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More on Myopathy

Neurology and Neuroscience

Myopathy

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About Myopathy

Myopathy (myositis) is the term used for a wide range of muscle diseases or disorders that have many possible causes – among them toxins, infection, autoimmune conditions, hereditary diseases such as muscular dystrophy, hormonal abnormalities, or inflammation. Whatever their origin, all myopathies cause muscle weakness, sometimes in very specific areas of the body, which can make walking, standing, holding on to things, chewing, swallowing, or even talking difficult. In addition muscle soreness, patients may have cramps; muscle shrinkage (atrophy) can also occur.

Medical Treatment for Myopathy

To determine a course of treatment for each patient with myopathy, doctors first work to identify its type and cause. Diagnostic tests can include blood tests, electromyography (EMG) – a test that measures nerve signals and speed and muscle function can distinguish muscular or nerve causes of weakness. Muscle biopsy, in which a small muscle sample is surgically removed for examination may be necessary; our specialized neuropathologists are experts in the interpretation of these samples. If doctors find that myopathy results from an underlying, treatable medical problem, they will first focus on treating that problem. Other treatments and steps may include:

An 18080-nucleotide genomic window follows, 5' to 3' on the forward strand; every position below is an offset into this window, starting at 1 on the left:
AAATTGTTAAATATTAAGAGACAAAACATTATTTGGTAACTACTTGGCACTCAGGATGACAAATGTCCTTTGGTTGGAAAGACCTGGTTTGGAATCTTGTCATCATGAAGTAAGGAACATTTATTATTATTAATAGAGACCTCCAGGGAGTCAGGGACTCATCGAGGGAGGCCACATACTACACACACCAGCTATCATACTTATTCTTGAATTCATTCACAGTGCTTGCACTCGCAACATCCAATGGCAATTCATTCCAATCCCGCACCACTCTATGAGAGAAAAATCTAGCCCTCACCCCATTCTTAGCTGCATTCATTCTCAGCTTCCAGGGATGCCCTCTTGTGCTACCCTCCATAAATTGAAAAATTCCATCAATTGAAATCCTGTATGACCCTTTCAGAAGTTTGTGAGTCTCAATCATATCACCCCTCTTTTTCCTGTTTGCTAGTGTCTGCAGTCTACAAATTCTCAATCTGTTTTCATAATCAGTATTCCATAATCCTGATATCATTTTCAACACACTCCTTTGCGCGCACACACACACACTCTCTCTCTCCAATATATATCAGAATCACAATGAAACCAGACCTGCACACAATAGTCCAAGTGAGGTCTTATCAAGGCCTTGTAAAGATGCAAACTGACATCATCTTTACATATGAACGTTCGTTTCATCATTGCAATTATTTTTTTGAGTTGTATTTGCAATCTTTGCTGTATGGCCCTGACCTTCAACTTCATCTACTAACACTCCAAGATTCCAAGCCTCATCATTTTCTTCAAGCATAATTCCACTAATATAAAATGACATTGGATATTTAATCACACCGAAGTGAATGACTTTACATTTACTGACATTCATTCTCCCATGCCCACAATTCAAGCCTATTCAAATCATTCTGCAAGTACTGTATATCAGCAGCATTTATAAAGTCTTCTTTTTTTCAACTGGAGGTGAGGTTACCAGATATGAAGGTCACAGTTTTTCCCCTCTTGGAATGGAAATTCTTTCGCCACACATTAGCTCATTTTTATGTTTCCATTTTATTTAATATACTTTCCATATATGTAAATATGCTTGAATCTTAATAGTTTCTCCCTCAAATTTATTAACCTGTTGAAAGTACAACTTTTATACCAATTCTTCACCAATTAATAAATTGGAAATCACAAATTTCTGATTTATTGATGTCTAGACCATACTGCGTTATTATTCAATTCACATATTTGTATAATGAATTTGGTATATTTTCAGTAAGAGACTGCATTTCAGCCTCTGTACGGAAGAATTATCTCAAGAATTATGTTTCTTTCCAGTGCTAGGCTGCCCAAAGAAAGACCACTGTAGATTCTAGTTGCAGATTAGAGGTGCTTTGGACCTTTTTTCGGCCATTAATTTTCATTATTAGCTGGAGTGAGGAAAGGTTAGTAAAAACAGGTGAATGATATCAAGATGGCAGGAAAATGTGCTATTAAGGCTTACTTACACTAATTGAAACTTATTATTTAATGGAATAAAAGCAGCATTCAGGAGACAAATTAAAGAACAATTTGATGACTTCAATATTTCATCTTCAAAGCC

• Medications including corticosteroids and immune system treatments
  • Vitamin supplements
  • Avoidance of certain medications or substances
  • Physical or occupational therapy
  • Genetic counseling

Rehabilitation for Myopathy

People with myopathies may be extremely weak. Physical and occupational therapy are key components in helping these patients regain or maintain their ability to perform daily activities. Rehabilitation experts at NewYork-Presbyterian Hospital work with patients to:

  • Evaluate muscle strength and motor skills and develop an individualized program to maintain or improve motor function.
  • Recommend devices including neck supports, canes, walkers, and wheelchairs and equipment for the home to ensure patient safety and mobility.
  • Discuss ways to modify activities, conserve energy, and simplify work.

Research for Myopathy

New York-Presbyterian researchers are working to identify the genetic and metabolic causes of myopathies and to develop new treatments. A number of entities were described or specific causes identified by our researchers.

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